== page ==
March 14, 2012


They're both wrong: Neither Obama nor the Republicans have the right strategy to turn the recovery into a full-fledged economic revival (JOSH BARRO, 3/14/12,  NEW YORK DAILY NEWS)

Last year's debt ceiling negotiations produced a deal that is scheduled to produce $2.5 trillion in spending cuts over 10 years. Meanwhile, the George W. Bush-era tax cuts are set to expire at the end of December, which would mean an extra $2.8 trillion in revenue.

However, it is widely expected that Congress and the President will intervene to stop many of those gap closing measures, just as they have done in the past. Obama remains committed to making permanent the tax cuts that apply on incomes below $250,000, which is about 80% of the total. Republicans want to make all of the cuts permanent, and all of the GOP presidential candidates want to cut taxes even further than that.

Those would all be major fiscal mistakes. In retrospect, the Bush tax cuts were never affordable, and today the long-term budget gap is a much larger threat to the U.S. economy than excessively high tax rates. Some prominent economic voices from the right and left, including Alan Greenspan, Peter Orszag and Mayor Bloomberg, have called for letting all the Bush tax cuts lapse. They are right, and the President should heed their advice.

On the expenditure side, the main threat is that Congress and the President will agree to undo the "triggered" cuts that will take about $100 billion a year out of the federal budget, due to last year's debt supercommittee deadlock. These triggered cuts don't start until 2013; if growth is strong between now and then, Congress should maintain them, though it should feel free to tinker with where they fall -- and, particularly, to cut Medicare more and discretionary spending less.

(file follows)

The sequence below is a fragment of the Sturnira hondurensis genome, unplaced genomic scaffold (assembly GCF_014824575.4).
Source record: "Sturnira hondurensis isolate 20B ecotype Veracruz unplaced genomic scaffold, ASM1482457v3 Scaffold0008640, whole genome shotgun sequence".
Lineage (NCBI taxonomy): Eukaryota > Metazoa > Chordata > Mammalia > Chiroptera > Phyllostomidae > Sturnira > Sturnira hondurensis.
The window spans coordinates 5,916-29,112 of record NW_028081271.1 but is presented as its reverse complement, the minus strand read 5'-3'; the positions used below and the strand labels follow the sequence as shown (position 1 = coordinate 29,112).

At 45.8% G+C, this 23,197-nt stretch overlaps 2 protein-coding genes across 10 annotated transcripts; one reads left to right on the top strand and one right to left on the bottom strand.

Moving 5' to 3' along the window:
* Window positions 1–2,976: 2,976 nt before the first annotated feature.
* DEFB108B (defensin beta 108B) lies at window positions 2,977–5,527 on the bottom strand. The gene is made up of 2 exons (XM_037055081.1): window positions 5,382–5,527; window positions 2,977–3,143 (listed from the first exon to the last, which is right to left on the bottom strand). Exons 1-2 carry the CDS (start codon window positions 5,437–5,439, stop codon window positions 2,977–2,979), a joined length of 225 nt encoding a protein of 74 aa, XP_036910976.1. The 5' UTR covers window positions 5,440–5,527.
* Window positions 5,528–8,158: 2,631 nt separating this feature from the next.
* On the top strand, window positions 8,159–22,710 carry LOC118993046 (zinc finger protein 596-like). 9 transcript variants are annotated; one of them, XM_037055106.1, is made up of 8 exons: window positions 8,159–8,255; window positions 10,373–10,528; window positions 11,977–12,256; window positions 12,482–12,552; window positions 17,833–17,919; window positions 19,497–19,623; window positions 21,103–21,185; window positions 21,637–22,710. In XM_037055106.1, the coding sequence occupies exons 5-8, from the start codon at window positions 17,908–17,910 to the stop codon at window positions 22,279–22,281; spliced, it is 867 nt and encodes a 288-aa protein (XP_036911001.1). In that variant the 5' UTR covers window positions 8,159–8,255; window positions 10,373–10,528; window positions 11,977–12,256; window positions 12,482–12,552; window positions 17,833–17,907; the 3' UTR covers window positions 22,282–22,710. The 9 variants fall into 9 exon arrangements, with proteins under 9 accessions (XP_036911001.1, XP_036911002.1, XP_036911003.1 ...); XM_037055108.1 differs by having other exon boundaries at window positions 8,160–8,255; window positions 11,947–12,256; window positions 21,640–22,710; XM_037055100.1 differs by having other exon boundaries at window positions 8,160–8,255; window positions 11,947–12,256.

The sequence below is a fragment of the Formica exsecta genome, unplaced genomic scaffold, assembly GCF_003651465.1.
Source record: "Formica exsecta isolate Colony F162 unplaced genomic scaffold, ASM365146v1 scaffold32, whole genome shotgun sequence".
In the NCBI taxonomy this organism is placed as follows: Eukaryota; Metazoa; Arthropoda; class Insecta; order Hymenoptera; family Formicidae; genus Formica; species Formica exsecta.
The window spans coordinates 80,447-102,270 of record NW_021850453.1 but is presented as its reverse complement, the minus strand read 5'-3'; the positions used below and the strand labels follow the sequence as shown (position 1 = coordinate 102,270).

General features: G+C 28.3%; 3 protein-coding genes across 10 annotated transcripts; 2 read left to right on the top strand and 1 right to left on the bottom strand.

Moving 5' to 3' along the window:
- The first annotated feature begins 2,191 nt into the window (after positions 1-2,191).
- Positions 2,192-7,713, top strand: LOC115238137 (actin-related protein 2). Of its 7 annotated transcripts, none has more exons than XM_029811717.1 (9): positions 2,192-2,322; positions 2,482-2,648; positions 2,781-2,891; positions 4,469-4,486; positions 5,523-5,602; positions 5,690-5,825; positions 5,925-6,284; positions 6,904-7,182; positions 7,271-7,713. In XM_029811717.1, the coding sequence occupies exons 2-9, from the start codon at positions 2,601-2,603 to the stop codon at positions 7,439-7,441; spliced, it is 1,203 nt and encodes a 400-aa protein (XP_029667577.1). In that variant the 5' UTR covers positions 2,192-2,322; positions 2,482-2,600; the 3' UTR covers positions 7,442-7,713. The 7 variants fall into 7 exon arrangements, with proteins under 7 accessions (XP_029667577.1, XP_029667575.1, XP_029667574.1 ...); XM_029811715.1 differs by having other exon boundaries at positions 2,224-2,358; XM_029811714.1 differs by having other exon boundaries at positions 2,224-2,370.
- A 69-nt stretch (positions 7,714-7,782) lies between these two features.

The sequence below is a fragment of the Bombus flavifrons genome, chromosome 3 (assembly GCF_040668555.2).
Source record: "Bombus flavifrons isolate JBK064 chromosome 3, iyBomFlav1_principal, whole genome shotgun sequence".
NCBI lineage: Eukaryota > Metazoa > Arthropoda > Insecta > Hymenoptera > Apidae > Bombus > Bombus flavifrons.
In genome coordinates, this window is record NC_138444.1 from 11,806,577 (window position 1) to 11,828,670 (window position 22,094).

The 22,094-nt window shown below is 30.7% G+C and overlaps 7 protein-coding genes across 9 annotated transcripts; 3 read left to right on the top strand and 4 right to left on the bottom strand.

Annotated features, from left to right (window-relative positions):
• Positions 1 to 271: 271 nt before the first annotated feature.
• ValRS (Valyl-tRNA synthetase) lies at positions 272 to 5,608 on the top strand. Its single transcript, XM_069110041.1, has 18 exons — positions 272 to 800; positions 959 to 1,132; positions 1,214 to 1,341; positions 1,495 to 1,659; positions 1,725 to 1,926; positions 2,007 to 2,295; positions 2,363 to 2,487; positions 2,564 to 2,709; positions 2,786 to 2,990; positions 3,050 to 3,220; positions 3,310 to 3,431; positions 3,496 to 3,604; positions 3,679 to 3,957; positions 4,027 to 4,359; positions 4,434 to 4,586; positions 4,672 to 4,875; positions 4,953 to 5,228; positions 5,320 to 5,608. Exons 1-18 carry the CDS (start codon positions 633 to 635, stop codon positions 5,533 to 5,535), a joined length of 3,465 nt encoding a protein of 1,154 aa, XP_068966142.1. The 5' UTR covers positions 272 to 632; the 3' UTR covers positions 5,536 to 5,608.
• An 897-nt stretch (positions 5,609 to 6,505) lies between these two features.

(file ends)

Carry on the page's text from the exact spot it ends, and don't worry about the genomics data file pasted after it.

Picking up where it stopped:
Washington's dirty secret is that everybody there wants to cut Medicare. No wonder: It's where the money is. But because Medicare cuts are politically toxic, the parties spend more time attacking each other's Medicare plans than discussing their own.

Republicans want to introduce more private competition and hold traditional Medicare to no more cost increases than in the private sector. Democrats want top-down controls on traditional Medicare spending.
Some members in each party want to narrow the scope of the Medicare benefit, for example by raising the retirement age and further means testing the program.

The one nice thing about the Medicare fight is that all of these are good ideas, and there is no reason they can't be combined as a cost-saving compromise. An aggressive program to save money in Medicare -- starting today, not in 10 years -- would have the added benefit of lessening the need to collect more tax revenue and deeply cut discretionary spending programs.

Posted by at March 14, 2012 4:16 PM

blog comments powered by Disqus
« SKIN IN THE GAME: | Main | »